- How to greet and process walk-ins. We do clinical testing as well as drug testing, and handle self-pay clients as well.
- How paperwork is handled after a donor leaves.
- How billing paperwork is processed.
- How and when we do inventory and quality assurance.
- And of course it addresses the drug test collection process and a lot more.
When the “new guy” is hired, the first thing he gets is the Ops Manual, with a “This is how we do things here.” Of course we go over things in training, but it’s a good start.
But isn’t this big book cumbersome?
In a word, yes. And if you had to refer to it every day every time you had to do something, it would gather dust. This is where the checklists come in. Yes, checklists can be cumbersome too, if they are too complex. We are still paring ours down to the bare essentials. Each Best Practice in the Operations Manual is summarized in a checklist at the end. For completeness, they are integrated in the manual, but in practice, copies are posted in locations where they can be a quick reference. The Opening and Closing checklist is at the front desk, along with phone numbers for courier pickups, for example.
If you think of the Operations Manual as 49CFR Part 40, and the checklists as the 10 Steps to Collection Site Security, that would be a fair analogy.
Our checklists are getting simpler, influenced in a large part by The Checklist Manifesto: How to Get Things Right, by Atul Gawande. Gawande used airline pilots’ checklists as a model for improving safety and eliminating mistakes in surgery. It’s a simple thing, and he makes a compelling argument for making them as simple as possible. If they are not used, they are useless.
There is more to our Operations Manual, but its heart and soul is the processes that are documented. Some call them Standard Operating Procedures, but I prefer Best Practices, as I think that is really what it’s about: doing things the best way possible for a given situation.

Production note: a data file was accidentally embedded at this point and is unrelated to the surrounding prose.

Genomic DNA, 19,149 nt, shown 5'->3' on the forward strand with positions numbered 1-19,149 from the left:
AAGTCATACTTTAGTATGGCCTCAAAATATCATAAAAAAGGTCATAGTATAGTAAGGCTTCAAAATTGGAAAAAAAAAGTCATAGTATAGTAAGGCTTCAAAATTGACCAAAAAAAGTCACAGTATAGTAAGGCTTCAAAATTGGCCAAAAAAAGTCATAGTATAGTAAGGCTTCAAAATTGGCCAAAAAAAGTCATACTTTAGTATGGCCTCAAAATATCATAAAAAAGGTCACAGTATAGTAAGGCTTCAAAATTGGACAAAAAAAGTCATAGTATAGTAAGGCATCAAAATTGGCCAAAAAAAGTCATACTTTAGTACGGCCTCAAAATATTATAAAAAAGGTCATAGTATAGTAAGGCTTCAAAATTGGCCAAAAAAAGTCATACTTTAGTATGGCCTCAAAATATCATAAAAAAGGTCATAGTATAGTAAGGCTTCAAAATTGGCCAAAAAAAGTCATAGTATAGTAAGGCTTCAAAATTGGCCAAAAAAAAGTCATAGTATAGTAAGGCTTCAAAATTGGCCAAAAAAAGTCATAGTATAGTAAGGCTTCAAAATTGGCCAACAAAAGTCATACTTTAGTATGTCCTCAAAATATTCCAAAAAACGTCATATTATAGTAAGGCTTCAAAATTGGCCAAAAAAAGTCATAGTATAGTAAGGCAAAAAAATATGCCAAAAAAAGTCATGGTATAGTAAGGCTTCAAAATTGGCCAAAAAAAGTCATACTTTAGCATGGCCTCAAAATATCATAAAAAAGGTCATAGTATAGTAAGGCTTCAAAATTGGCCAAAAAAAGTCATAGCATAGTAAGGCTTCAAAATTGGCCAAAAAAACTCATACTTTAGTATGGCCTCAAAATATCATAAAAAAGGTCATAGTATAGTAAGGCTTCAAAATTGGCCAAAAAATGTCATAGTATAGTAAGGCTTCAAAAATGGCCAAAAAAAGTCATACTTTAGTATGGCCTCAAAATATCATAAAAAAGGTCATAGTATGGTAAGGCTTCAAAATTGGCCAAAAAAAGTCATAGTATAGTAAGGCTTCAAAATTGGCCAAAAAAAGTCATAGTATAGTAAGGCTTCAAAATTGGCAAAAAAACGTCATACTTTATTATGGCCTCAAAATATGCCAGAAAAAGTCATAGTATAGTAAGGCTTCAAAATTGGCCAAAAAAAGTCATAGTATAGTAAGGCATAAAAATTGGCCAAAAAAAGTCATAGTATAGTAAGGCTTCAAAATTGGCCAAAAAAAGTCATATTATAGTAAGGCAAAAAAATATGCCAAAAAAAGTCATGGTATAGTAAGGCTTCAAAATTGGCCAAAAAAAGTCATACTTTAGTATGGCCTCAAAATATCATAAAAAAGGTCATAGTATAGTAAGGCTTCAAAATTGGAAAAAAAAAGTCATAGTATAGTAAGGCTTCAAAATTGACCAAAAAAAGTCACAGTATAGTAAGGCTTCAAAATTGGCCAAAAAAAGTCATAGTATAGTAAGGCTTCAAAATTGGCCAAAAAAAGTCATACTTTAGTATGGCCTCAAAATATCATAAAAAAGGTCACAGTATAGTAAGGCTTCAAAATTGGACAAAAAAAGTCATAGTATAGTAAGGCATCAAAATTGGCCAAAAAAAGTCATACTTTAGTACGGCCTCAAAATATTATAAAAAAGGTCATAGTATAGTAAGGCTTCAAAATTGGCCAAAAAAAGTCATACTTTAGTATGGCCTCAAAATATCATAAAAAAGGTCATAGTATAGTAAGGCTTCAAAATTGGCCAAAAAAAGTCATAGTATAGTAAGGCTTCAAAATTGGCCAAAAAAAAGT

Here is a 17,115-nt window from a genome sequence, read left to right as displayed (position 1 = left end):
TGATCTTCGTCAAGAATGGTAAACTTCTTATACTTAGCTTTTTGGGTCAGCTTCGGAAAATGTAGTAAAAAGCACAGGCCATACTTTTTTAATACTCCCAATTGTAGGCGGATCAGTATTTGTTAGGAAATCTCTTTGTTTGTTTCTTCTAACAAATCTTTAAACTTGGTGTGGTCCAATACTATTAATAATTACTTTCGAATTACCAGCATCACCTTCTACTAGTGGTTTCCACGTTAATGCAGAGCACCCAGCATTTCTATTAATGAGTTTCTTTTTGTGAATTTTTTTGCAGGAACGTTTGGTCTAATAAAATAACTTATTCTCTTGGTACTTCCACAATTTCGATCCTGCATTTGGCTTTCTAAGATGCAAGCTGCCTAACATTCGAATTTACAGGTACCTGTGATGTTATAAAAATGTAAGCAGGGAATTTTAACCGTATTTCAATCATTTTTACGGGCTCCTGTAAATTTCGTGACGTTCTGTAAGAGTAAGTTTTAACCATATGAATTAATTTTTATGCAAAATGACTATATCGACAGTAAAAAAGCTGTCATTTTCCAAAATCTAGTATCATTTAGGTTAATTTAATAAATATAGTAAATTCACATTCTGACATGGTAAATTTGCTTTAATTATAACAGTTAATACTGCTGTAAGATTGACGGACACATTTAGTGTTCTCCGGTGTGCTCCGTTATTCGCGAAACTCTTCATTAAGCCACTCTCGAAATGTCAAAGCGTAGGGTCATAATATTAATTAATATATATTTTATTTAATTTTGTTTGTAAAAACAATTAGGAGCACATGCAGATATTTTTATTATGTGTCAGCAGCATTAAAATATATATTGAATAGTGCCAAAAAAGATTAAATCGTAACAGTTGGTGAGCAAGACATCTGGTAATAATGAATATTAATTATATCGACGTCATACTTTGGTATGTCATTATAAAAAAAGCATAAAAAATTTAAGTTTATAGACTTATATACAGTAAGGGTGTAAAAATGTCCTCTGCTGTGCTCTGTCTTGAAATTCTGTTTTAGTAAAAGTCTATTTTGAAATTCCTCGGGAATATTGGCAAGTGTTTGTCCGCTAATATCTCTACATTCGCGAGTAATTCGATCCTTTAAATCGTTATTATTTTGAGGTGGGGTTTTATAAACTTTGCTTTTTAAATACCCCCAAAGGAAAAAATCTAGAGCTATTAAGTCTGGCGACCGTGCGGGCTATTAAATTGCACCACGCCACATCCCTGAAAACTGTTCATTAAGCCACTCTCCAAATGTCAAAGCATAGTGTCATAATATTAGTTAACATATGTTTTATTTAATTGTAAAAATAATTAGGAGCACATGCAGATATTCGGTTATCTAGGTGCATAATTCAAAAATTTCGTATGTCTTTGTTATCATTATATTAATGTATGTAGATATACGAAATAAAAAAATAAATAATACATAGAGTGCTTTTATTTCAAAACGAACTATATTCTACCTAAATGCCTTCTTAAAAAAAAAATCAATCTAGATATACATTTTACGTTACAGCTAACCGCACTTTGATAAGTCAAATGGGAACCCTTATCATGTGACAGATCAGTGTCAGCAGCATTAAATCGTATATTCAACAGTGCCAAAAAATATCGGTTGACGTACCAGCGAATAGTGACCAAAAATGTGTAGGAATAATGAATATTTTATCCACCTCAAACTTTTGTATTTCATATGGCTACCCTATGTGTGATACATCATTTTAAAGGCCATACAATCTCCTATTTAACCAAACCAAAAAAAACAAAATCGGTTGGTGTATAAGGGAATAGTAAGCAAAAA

When a company is small, it’s easy to “wing it,” since there isn’t as much to manage, but “winging it” takes its toll over time. As you grow, steps get skipped, billing gets lost, employees get frazzled and customers get neglected. The fewer decisions that waste precious mental energy, the better off you are. The more employees understand the “guardrails,” the more empowered they feel. Documenting your processes puts the day-to-day on cruise control for the whole team, and allows people to concentrate on more important issues.
Where to start
Like many of you, I read a lot of business books. But there is one I keep going back to. It’s dog-eared and highlighted and still full of great thoughts. That book is Michael Gerber’s The E-Myth Revisited. For those of you non-readers, read it. It’s an easy one.
Tim Thoelecke is the owner of InOut Labs, a Chicago area business that provides TPA and collection services, as well as DNA and clinical lab testing services. He applies lessons learned from previous successful businesses to InOut Labs which was founded in 2012. Tim is a member of DATIA and holds CPC-T certification.